Governmental Influence on Trade

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Chapter SEVEN
governmentAL INFLUENCE ON TRADE

OBJECTIVES

To realize the rationales for government policies that enhance and restrict trade •To interpret the effects of pressure groups on trade policies •To understand the comparison of protectionist rationales used in high-income countries with those used in low-income countries’ economies •To comprehend the potential and actual effects of governmental intervention on the free flow of trade •To understand the major means by which trade is restricted and regulated •To grasp the business uncertainties and business opportunities created by governmental trade policies

Chapter Overview

A government’s political objectives are sometimes at odds with its economic proposals to improve a nation’s market efficiency and international competitiveness. Chapter Seven begins by discussing the reasons why and the ways in which governments intervene in the international trade process. It then examines the economic and the noneconomic effects of those actions upon participants in that process. Finally, the chapter considers the principle instruments of trade control, including both tariffs and nontariff barriers, and concludes with a discussion of ways in which firms can deal with adverse trading conditions both at home and abroad.

Chapter Outline

OPENING CASE: TEXTILE AND CLOTHING TRADE [See Fig. 7.1.]
The United States and Europe have a long history of protecting their domestic textile and garment manufacturing industries. Negotiated in response to political pressures from firms and workers in those countries, the Multifiber Arrangement (MFA) of 1974 permitted importing countries to (i) place tariffs on imported textiles and clothing and (ii) negotiate quotas with exporting countries. The arrangement included more than forty countries whose firms were heavily tied to the U.S. and European textile and garment markets. (Under the Arrangement tariffs were very complex, but in the United States, for example, tariffs averaged about 15 percent.) However, as the high-income countries became increasingly concerned about intellectual property rights and the protection of trade in services such as banking, they began to dismantle the MFA in exchange for concessions with respect to the curtailment of piracy and access to services markets. Thus, the origin of imports was dramatically altered as Chinese and Indian firms gained North American market share at the expense of both U.S. and Latin American competitors; similarly, Chinese and Indian firms gained European market share at the expense of West European, East European, and Turkish competitors. In the first month following the end of the MFA in 2005, the United States lost 12,000 jobs in related industries; Latin America experienced the closing of 18 apparel factories very soon thereafter.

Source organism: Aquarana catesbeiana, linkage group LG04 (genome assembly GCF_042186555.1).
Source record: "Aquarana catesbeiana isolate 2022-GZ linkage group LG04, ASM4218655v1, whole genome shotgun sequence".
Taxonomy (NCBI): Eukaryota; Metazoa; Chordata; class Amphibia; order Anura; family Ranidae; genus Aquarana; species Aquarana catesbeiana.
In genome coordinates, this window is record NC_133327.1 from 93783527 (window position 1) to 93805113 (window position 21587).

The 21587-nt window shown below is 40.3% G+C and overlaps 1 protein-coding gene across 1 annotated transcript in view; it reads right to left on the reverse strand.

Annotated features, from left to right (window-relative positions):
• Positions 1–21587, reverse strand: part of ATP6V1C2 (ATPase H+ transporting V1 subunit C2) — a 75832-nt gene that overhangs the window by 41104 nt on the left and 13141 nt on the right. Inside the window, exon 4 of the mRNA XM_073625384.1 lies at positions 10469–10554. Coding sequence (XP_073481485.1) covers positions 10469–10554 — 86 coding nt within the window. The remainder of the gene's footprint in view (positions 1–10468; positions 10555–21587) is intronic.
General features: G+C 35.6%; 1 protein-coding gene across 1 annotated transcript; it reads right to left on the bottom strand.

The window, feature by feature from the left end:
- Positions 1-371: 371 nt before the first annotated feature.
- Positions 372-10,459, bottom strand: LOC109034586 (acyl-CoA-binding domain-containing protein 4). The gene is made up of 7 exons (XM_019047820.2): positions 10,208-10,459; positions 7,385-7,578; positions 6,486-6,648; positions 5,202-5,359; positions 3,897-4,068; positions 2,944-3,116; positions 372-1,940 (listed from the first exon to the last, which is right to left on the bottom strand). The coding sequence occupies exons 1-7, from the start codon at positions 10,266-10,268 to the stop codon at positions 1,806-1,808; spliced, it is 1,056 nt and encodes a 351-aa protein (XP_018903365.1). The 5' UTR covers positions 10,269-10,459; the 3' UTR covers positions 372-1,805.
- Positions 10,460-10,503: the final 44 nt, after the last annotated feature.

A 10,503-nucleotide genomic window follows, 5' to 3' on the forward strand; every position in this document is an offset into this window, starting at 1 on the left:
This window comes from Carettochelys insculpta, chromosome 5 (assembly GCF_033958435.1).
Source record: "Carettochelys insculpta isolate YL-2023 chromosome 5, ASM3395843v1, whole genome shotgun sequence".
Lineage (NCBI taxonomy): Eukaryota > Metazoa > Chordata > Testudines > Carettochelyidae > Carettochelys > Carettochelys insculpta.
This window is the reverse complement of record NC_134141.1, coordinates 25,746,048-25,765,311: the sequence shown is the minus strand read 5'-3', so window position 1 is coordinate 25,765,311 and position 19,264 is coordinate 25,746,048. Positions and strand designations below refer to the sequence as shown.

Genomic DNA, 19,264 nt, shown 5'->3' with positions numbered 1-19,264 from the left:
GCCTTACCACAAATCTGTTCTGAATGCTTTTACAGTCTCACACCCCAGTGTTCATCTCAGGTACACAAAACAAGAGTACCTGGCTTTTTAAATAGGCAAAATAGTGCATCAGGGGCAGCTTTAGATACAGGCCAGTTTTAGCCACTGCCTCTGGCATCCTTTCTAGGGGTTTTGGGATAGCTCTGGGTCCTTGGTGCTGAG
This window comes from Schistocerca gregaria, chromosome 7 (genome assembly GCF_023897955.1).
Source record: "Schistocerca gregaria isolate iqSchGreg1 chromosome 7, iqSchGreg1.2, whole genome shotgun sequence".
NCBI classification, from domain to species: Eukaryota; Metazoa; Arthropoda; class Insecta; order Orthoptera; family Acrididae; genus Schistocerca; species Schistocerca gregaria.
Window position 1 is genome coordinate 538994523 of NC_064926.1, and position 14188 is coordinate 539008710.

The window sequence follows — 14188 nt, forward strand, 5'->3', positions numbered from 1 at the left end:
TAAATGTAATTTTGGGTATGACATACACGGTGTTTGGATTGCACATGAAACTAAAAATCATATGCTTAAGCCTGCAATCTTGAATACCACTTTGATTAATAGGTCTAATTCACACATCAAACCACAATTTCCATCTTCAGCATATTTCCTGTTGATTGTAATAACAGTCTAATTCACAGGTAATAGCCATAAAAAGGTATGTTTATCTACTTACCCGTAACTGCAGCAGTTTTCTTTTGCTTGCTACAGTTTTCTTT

Teaching Tips: Carefully review the PowerPoint slides for Chapter Seven.

I.INTRODUCTION
In principle, no country permits a totally unregulated flow of goods and services across its borders. Likewise, governments may choose to enable the global competetiveness of their own domestic firms. Protectionism refers to those government restrictions and incentives that are specifically designed to help a county’s domestic firms compete with foreign competitors at home and abroad. The rationale for such policies can be economic or noneconomic in nature. [See Fig. 7.2.] Whenever governments choose to impede the flow of imports and/or encourage the flow of exports, they simultaneously provide direct and/or indirect subsidies for their domestic firms.

II.CONFLICTING RESULTS OF TRADE POLICIES
While governments intervene in trade in order to attain economic, social, and/or political objectives, they also pursue political rationality when they do so. Officials enact those trade policies they feel will best protect their nations and citizens—and perhaps their personal political longevity. However, aiding...
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